Managing climate change refugia for climate adaptation

Toni Lyn Morelli, Christopher Daly, Solomon Z. Dobrowski, Deanna M. Dulen, Joseph L. Ebersole, Stephen T. Jackson, Jessica D. Lundquist, Constance I. Millar, Sean P. Maher, William B. Monahan, Koren R. Nydick, Kelly T. Redmond, Sarah C. Sawyer, Sarah Stock, Steven R. Beissinger

Research output: Contribution to journalReview articlepeer-review

294 Scopus citations

Abstract

Refugia have long been studied from paleontological and biogeographical perspectives to understand how populations persisted during past periods of unfavorable climate. Recently, researchers have applied the idea to contemporary landscapes to identify climate change refugia, here defined as areas relatively buffered from contemporary climate change over time that enable persistence of valued physical, ecological, and socio-cultural resources. We differentiate historical and contemporary views, and characterize physical and ecological processes that create and maintain climate change refugia. We then delineate how refugia can fit into existing decision support frameworks for climate adaptation and describe seven steps for managing them. Finally, we identify challenges and opportunities for operationalizing the concept of climate change refugia. Managing climate change refugia can be an important option for conservation in the face of ongoing climate change.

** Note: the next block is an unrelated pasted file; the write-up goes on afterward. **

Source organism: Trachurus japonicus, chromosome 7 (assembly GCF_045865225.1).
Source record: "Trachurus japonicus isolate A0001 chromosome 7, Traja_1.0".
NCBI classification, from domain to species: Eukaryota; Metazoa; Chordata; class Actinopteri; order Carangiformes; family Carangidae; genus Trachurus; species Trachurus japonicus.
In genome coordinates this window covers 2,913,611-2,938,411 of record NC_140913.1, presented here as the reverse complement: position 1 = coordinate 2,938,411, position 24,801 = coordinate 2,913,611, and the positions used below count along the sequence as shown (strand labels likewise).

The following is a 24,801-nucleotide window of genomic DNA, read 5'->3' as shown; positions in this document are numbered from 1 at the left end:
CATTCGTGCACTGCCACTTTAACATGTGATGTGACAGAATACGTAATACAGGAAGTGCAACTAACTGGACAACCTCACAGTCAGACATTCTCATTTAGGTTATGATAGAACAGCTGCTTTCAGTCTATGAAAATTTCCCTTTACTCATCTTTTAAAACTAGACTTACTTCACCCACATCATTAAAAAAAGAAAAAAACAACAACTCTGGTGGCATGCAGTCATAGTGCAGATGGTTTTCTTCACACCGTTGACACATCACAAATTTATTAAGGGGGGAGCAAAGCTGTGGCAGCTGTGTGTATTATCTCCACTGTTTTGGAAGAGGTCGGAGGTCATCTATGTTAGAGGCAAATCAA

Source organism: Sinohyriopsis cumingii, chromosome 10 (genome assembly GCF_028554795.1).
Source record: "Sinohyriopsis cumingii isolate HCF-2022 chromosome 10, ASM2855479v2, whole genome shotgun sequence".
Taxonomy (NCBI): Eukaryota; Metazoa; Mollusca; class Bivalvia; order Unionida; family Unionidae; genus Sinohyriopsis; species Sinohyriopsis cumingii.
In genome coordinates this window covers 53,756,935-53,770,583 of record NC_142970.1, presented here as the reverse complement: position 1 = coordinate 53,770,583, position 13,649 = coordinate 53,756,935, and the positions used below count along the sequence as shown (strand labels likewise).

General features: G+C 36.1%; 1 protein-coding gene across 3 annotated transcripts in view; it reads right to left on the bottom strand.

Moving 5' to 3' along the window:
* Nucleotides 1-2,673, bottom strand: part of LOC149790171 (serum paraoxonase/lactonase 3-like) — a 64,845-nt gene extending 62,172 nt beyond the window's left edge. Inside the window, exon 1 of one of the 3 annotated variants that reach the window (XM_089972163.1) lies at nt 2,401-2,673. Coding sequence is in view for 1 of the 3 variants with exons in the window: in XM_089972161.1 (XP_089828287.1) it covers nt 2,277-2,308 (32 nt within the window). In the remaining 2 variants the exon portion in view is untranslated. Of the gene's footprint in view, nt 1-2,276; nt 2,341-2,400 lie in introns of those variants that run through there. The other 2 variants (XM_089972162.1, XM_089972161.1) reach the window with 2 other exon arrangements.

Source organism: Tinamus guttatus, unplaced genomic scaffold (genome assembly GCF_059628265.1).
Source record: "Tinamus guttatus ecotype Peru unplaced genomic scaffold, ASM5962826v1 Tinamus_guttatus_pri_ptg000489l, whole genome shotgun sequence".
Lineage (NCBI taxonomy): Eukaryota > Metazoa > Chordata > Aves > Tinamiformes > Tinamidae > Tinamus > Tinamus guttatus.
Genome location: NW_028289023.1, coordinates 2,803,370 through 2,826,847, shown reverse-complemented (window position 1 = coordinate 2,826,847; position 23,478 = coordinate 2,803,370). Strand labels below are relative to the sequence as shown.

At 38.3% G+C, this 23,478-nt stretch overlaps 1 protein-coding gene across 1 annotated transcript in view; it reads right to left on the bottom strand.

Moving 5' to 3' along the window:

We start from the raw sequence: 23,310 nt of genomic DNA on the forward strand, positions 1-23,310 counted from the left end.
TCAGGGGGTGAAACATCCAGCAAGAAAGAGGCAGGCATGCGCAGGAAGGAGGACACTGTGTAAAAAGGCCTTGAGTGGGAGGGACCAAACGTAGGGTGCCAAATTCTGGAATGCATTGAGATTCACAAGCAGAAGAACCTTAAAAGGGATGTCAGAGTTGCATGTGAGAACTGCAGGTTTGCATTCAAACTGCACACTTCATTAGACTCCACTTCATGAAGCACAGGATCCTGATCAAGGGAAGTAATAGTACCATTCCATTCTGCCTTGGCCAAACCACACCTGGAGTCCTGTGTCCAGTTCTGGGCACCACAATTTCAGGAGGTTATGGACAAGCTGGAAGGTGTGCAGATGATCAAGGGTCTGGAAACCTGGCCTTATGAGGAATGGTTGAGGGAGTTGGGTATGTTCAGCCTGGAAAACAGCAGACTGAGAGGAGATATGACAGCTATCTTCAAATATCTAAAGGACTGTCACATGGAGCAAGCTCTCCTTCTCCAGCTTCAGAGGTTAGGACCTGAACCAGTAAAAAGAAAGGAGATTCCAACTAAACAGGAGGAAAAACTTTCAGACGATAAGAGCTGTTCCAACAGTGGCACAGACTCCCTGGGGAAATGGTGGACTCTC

Original languageEnglish
Article numbere0159909
JournalPLoS ONE
Volume11
Issue number8
DOIs
StatePublished - Aug 2016

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